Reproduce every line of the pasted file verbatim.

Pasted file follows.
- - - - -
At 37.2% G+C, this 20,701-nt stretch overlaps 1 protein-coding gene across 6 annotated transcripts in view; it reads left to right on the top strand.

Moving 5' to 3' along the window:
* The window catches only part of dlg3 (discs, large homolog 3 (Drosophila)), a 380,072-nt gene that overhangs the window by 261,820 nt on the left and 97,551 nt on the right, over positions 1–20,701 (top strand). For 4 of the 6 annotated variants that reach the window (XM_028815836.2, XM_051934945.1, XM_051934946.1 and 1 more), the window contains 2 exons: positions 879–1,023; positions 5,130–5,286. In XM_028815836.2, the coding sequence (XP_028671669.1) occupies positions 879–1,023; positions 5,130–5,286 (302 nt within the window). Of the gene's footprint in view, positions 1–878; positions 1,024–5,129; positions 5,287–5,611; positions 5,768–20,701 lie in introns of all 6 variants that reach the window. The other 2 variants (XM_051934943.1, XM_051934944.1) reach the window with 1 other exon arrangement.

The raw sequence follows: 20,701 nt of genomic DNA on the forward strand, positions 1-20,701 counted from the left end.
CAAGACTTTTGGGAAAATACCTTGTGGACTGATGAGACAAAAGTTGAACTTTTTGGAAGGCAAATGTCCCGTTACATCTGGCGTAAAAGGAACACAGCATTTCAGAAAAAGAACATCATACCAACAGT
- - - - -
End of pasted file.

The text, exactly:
At 37.2% G+C, this 20,701-nt stretch overlaps 1 protein-coding gene across 6 annotated transcripts in view; it reads left to right on the top strand.

Moving 5' to 3' along the window:
* The window catches only part of dlg3 (discs, large homolog 3 (Drosophila)), a 380,072-nt gene that overhangs the window by 261,820 nt on the left and 97,551 nt on the right, over positions 1–20,701 (top strand). For 4 of the 6 annotated variants that reach the window (XM_028815836.2, XM_051934945.1, XM_051934946.1 and 1 more), the window contains 2 exons: positions 879–1,023; positions 5,130–5,286. In XM_028815836.2, the coding sequence (XP_028671669.1) occupies positions 879–1,023; positions 5,130–5,286 (302 nt within the window). Of the gene's footprint in view, positions 1–878; positions 1,024–5,129; positions 5,287–5,611; positions 5,768–20,701 lie in introns of all 6 variants that reach the window. The other 2 variants (XM_051934943.1, XM_051934944.1) reach the window with 1 other exon arrangement.

The raw sequence follows: 20,701 nt of genomic DNA on the forward strand, positions 1-20,701 counted from the left end.
CAAGACTTTTGGGAAAATACCTTGTGGACTGATGAGACAAAAGTTGAACTTTTTGGAAGGCAAATGTCCCGTTACATCTGGCGTAAAAGGAACACAGCATTTCAGAAAAAGAACATCATACCAACAGT